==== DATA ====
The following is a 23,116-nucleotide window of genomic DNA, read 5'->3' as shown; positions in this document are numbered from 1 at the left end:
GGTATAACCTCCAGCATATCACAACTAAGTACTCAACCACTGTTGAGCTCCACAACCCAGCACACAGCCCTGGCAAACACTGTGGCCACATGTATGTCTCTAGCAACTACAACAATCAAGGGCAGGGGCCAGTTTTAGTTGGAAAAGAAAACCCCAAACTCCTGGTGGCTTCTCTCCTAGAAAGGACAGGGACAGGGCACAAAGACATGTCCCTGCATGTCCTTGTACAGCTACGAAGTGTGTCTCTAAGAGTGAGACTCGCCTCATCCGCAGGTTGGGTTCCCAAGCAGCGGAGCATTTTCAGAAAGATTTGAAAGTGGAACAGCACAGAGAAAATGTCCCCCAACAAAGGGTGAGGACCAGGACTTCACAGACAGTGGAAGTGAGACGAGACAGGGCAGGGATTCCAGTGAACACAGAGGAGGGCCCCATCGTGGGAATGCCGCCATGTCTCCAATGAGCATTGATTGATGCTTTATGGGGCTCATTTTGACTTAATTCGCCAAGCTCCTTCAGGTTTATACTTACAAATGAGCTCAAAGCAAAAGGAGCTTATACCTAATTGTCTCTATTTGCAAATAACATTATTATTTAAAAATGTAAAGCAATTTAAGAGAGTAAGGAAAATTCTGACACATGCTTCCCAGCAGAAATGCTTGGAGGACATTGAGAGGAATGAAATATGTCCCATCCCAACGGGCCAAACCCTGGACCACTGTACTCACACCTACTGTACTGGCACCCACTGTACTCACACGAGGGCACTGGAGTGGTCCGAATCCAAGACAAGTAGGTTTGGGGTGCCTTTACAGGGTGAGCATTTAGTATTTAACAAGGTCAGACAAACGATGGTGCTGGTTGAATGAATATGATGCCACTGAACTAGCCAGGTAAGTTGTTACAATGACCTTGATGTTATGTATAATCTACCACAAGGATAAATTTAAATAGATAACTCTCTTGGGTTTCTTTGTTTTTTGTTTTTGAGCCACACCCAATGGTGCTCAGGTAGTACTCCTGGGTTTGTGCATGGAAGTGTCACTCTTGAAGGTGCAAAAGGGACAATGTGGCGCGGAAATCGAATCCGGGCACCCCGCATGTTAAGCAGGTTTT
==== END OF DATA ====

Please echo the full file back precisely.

The following is a 23,116-nucleotide window of genomic DNA, read 5'->3' as shown; positions in this document are numbered from 1 at the left end:
GGTATAACCTCCAGCATATCACAACTAAGTACTCAACCACTGTTGAGCTCCACAACCCAGCACACAGCCCTGGCAAACACTGTGGCCACATGTATGTCTCTAGCAACTACAACAATCAAGGGCAGGGGCCAGTTTTAGTTGGAAAAGAAAACCCCAAACTCCTGGTGGCTTCTCTCCTAGAAAGGACAGGGACAGGGCACAAAGACATGTCCCTGCATGTCCTTGTACAGCTACGAAGTGTGTCTCTAAGAGTGAGACTCGCCTCATCCGCAGGTTGGGTTCCCAAGCAGCGGAGCATTTTCAGAAAGATTTGAAAGTGGAACAGCACAGAGAAAATGTCCCCCAACAAAGGGTGAGGACCAGGACTTCACAGACAGTGGAAGTGAGACGAGACAGGGCAGGGATTCCAGTGAACACAGAGGAGGGCCCCATCGTGGGAATGCCGCCATGTCTCCAATGAGCATTGATTGATGCTTTATGGGGCTCATTTTGACTTAATTCGCCAAGCTCCTTCAGGTTTATACTTACAAATGAGCTCAAAGCAAAAGGAGCTTATACCTAATTGTCTCTATTTGCAAATAACATTATTATTTAAAAATGTAAAGCAATTTAAGAGAGTAAGGAAAATTCTGACACATGCTTCCCAGCAGAAATGCTTGGAGGACATTGAGAGGAATGAAATATGTCCCATCCCAACGGGCCAAACCCTGGACCACTGTACTCACACCTACTGTACTGGCACCCACTGTACTCACACGAGGGCACTGGAGTGGTCCGAATCCAAGACAAGTAGGTTTGGGGTGCCTTTACAGGGTGAGCATTTAGTATTTAACAAGGTCAGACAAACGATGGTGCTGGTTGAATGAATATGATGCCACTGAACTAGCCAGGTAAGTTGTTACAATGACCTTGATGTTATGTATAATCTACCACAAGGATAAATTTAAATAGATAACTCTCTTGGGTTTCTTTGTTTTTTGTTTTTGAGCCACACCCAATGGTGCTCAGGTAGTACTCCTGGGTTTGTGCATGGAAGTGTCACTCTTGAAGGTGCAAAAGGGACAATGTGGCGCGGAAATCGAATCCGGGCACCCCGCATGTTAAGCAGGTTTT